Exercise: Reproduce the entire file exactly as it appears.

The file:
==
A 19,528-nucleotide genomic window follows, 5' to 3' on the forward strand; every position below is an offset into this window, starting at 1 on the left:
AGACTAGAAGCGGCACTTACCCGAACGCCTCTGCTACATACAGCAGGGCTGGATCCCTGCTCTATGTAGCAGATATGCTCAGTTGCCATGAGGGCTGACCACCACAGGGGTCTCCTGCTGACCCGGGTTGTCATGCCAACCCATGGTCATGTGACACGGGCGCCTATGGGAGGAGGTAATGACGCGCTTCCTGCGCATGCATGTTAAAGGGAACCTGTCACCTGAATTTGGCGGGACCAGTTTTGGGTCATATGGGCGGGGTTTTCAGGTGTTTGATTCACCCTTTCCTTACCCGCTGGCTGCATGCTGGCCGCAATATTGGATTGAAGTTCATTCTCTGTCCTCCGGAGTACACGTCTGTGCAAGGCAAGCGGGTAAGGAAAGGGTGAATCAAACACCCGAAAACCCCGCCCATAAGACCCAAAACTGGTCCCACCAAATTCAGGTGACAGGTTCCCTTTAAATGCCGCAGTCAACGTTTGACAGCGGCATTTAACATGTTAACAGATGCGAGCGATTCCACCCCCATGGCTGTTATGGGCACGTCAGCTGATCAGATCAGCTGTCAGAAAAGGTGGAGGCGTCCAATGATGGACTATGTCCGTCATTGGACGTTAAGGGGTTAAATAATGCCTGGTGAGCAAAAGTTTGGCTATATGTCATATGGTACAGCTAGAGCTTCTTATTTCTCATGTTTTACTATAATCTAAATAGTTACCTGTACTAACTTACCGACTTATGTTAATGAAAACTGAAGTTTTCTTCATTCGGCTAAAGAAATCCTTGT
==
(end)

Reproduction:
A 19,528-nucleotide genomic window follows, 5' to 3' on the forward strand; every position below is an offset into this window, starting at 1 on the left:
AGACTAGAAGCGGCACTTACCCGAACGCCTCTGCTACATACAGCAGGGCTGGATCCCTGCTCTATGTAGCAGATATGCTCAGTTGCCATGAGGGCTGACCACCACAGGGGTCTCCTGCTGACCCGGGTTGTCATGCCAACCCATGGTCATGTGACACGGGCGCCTATGGGAGGAGGTAATGACGCGCTTCCTGCGCATGCATGTTAAAGGGAACCTGTCACCTGAATTTGGCGGGACCAGTTTTGGGTCATATGGGCGGGGTTTTCAGGTGTTTGATTCACCCTTTCCTTACCCGCTGGCTGCATGCTGGCCGCAATATTGGATTGAAGTTCATTCTCTGTCCTCCGGAGTACACGTCTGTGCAAGGCAAGCGGGTAAGGAAAGGGTGAATCAAACACCCGAAAACCCCGCCCATAAGACCCAAAACTGGTCCCACCAAATTCAGGTGACAGGTTCCCTTTAAATGCCGCAGTCAACGTTTGACAGCGGCATTTAACATGTTAACAGATGCGAGCGATTCCACCCCCATGGCTGTTATGGGCACGTCAGCTGATCAGATCAGCTGTCAGAAAAGGTGGAGGCGTCCAATGATGGACTATGTCCGTCATTGGACGTTAAGGGGTTAAATAATGCCTGGTGAGCAAAAGTTTGGCTATATGTCATATGGTACAGCTAGAGCTTCTTATTTCTCATGTTTTACTATAATCTAAATAGTTACCTGTACTAACTTACCGACTTATGTTAATGAAAACTGAAGTTTTCTTCATTCGGCTAAAGAAATCCTTGT